The Most Important Ship in the Royal Navy
As you can see from the photo, the most useful vessel in the British Royal Navy isn’t a giant aircraft carrier, high tech stealth destroyer, or nuclear attack submarine, but a 20 year old Type 23 frigate. HMS Iron Duke has been conducting the Queen’s business in far-off waters, holding up the grand tradition of the fleet cruiser of British Empire days. From RN Live News:
Royal Navy Frigate HMS Iron Duke has seized approximately three-quarters of a tonne of cocaine possibly destined for the streets of Europe and the UK.
The drugs, with an estimated UK wholesale value of over £33 million, were seized in a night time operation off the coast of South America. At street level the cocaine is heavily adulterated, substantially raising the criminal profits, therefore this seizure represents a serious financial loss to the drug barons and dealers throughout the chain…
Iron Duke’s Executive Officer, Lieutenant Commander Alasdair Peppe said: “This is a good start to HMS Iron Duke’s North Atlantic deployment. After only a week on patrol the ship has made a significant seizure of cocaine. I am very proud of the whole of Iron Duke’s ship’s company, all of whom have played a part in this success.”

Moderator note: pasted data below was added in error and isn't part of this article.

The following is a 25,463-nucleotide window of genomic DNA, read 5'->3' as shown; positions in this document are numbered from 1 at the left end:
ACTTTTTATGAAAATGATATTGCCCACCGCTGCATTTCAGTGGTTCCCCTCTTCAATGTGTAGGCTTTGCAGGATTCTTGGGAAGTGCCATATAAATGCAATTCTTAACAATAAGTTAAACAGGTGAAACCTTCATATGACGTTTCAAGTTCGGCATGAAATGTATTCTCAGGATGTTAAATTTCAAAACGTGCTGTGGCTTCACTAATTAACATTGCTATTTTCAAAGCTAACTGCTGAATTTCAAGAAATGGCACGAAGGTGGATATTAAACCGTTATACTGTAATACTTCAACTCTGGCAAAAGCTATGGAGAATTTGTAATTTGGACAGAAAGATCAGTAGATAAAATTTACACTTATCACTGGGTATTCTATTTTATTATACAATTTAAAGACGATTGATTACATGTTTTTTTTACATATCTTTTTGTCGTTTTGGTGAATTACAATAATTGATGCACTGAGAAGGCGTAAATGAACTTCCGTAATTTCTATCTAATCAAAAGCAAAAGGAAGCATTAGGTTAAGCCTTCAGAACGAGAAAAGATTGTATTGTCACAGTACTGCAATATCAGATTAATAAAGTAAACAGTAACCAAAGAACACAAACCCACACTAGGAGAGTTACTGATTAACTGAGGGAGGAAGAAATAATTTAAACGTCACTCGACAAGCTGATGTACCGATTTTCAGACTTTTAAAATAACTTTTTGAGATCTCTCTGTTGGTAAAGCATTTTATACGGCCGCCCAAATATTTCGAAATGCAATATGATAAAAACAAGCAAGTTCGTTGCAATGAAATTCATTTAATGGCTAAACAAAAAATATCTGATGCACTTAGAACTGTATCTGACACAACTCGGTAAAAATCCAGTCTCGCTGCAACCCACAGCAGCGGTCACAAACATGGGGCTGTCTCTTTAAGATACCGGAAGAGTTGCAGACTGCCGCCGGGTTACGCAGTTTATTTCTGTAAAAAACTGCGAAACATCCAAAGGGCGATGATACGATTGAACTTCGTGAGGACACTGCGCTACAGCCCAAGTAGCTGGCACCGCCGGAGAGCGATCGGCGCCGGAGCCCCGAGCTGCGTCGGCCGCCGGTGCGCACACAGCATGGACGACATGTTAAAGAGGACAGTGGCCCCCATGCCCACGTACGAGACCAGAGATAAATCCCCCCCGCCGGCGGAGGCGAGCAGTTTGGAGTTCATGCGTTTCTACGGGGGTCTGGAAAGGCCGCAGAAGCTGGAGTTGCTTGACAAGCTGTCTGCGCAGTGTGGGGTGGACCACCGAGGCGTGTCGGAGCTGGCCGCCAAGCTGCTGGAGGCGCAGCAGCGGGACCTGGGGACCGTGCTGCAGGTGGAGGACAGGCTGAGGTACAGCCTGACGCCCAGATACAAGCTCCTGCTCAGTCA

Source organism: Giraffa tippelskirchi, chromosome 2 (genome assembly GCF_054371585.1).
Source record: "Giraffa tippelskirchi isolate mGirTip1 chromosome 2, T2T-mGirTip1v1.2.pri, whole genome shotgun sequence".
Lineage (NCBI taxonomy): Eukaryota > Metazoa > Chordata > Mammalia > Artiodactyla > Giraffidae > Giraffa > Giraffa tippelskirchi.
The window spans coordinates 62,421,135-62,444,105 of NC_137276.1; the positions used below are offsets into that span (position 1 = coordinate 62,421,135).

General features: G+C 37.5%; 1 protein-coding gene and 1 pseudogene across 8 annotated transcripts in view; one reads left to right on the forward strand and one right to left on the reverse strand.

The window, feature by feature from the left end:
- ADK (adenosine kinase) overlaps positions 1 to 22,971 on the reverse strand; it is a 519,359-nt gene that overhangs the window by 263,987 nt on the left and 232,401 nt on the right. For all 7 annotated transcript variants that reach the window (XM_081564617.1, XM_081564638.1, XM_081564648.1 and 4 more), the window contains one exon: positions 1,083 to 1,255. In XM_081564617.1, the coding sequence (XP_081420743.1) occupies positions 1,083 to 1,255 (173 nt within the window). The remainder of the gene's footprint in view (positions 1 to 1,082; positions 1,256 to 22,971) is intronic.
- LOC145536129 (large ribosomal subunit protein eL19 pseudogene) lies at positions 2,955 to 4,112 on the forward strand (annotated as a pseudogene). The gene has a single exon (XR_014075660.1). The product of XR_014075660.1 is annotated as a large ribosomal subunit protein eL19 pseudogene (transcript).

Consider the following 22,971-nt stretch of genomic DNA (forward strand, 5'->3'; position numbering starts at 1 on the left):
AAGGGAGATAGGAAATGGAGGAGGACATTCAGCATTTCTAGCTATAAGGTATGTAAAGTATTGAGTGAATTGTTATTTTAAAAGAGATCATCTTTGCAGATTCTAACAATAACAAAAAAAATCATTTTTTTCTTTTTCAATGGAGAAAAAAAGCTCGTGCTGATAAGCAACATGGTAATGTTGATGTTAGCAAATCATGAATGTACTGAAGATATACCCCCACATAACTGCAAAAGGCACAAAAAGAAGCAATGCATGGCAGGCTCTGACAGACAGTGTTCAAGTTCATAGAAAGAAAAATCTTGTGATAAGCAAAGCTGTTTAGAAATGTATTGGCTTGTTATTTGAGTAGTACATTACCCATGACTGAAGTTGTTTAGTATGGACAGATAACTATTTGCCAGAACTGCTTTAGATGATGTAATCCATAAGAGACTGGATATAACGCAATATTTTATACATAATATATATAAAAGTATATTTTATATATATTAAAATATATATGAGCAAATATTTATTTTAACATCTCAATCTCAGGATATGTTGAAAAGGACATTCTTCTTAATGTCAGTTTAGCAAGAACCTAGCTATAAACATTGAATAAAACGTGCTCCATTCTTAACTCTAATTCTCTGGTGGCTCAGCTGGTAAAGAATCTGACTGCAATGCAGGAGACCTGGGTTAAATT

And this is not the first such ” drug bust” for the veteran warship:
The frigate made a similar drugs bust last year whilst on operations in the region with Prince William embarked, seizing drugs with an estimated UK street value of £45 million.
For the record, we think the 5000 ton Iron Duke isn’t the proper vessel for such a minor role as anti-smuggling. With her state-of-the-art Sea Wolf anti-missile system, Harpoon anti-ship missiles, anti-sub helicopters and 4.5 inch naval gun, she is more suited for Blue Water operations. Yet, like the USN with her 10,000 ton Burke destroyers, the Royal Navy has little else in the way of deploying in her nation’s interest except giant naval battleships built to fight another type of war at sea, against peer adversaries instead of the littoral mission. Such a role is more suited to patrol ships, like the 1600 ton River class OPVs.
The Type 23 frigates were themselves built for another conflict, against a Soviet Navy long gone. Yet like America’s Burke’s she is forced to soldier on until Western Navies come to grasp with the new enemies we are facing, not one of missile battleships and supercarriers, but suicide bombers, or old-fashioned economic warfare with piracy. Such asymmetrical tactics at sea aren’t so flashy, or as expensive as our futuristic armadas, but seem to be equally effective.
See here for dramatic video footage.